Nurses from Nigeria and Vietnam Recognized for Work Saving Newborns

Share Article

Save the Children and the Council of International Neonatal Nurses recognized two international neonatal nurses for their commitment to saving newborn lives in some of the most challenging work environments.

Three hundred neonatal nursing professionals from around the world today recognized two of their colleagues for their commitment to saving newborns in some of the most challenging work environments.

Nigerian nurse Adeyemo Abass Kola and Vietnamese nurse Nguyen Thi Minh Hong were honoured with International Neonatal Nursing Excellence Awards at the opening ceremony of the Ninth International Conference of International Neonatal Nurses (COINN) in Vancouver, Canada.

The awards were presented by Karen New, president of COINN. “These two nurses are brilliant examples of the determination and hard work of so many neonatal nurses around the world,” New said. “We are awed by their steadfastness, sense of purpose, and most of all the hopefulness they bring to daunting work conditions. Their courage to persevere is saving mothers and infants in circumstances where others might have given up.”

Mr. Kola and Mrs. Hong were chosen from among neonatal nurses nominated by their peers and employers in 14 countries. Nominees were rigorously evaluated and the winners chosen by a team of maternal and newborn health experts from Save the Children and COINN, who have sponsored the award since 2009. Previous winners were from Ghana, India, Kenya, and Malawi.

“Mr. Kola and Mrs. Hong have inspired us with their leadership and their passion. If more neonatal nurses were properly supported, trained, and supplied with essential medicines and tools, we could help ensure that every newborn – no matter where – had the chance to survive birth and get a good start on life,” said Carole Kenner, COINN’s chief executive officer.

Globally, 2.7 million babies die during their first month of life and 2.6 million babies are stillborn. Over 98 percent of these deaths occur in low- and middle-income settings in Asia and sub-Saharan Africa. While most of these deaths are preventable, success depends on the availability, skill, and commitment of the professionals who care for sick newborns.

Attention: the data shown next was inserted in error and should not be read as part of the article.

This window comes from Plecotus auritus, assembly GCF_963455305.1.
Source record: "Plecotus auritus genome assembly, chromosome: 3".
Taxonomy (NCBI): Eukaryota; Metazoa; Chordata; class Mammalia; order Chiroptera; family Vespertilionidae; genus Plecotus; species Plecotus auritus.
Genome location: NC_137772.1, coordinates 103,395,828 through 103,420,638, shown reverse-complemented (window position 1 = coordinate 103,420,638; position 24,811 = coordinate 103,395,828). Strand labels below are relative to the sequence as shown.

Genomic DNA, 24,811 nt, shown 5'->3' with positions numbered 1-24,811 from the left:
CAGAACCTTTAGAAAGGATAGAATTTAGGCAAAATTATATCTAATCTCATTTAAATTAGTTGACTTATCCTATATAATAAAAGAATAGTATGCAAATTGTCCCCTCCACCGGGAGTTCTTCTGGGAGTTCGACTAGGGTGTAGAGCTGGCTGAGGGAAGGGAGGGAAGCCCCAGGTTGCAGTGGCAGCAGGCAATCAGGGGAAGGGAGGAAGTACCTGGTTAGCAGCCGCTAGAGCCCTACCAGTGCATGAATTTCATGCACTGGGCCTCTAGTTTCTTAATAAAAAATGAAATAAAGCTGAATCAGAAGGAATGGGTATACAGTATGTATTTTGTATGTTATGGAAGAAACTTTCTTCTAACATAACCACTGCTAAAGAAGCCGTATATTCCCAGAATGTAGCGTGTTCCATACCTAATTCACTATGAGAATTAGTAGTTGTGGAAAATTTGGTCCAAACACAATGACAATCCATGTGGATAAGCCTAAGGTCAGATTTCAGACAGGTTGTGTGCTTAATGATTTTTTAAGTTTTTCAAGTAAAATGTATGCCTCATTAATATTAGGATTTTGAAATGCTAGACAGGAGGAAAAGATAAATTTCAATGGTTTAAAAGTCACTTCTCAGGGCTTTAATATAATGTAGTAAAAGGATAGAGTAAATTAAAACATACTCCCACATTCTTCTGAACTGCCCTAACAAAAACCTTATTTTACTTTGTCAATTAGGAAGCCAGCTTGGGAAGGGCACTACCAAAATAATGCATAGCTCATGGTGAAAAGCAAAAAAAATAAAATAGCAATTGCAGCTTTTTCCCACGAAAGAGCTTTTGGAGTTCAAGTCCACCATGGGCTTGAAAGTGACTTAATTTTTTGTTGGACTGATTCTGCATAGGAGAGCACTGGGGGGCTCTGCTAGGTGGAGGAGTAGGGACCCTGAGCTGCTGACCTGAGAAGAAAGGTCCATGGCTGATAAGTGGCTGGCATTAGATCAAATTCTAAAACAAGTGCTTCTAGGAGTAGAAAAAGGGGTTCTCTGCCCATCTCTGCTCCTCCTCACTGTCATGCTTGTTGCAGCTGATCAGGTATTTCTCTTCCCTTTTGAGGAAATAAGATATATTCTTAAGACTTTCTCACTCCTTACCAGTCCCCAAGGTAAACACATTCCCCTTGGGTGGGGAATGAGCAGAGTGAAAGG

Unfortunately, most neonatal nursing education programs and recognition of neonatal nursing as a career occur in high-income countries, where neonatal deaths are relatively rare. Karen Lasby, president of the Canadian Association of Neonatal Nurses, said, “In low- and middle-income countries, education and careers in neonatal nursing urgently need to be developed, because they are absolutely critical to reducing newborn and preterm deaths. We know that technology alone is not enough. Trained and specialty-specific neonatal nurses will provide the greatest impact.” Lasby said the International Neonatal Nursing Excellence Award "was created to help showcase how skilled nursing care is critical to reduce the global neonatal death toll.”

According to 2015 United Nations estimates, nearly half of child deaths under age 5 occur in the first month of life. The recently adopted United Nations Sustainable Development Goals include a commitment to reduce neonatal mortality to a rate of 12 or less per 1,000 live births by 2030 and for some countries this requires more than doubling their rate of current progress.

President and CEO of Save the Children Patricia Erb said, “Achieving this ambitious target will require mobilizing all resources, including neonatal nurses and others who provide skilled care at birth. This is especially so in insecure, remote, or inaccessible areas where marginalized or disadvantaged populations live, and places affected by conflict or natural disaster.”

About the Neonatal Nursing Excellence Award Winners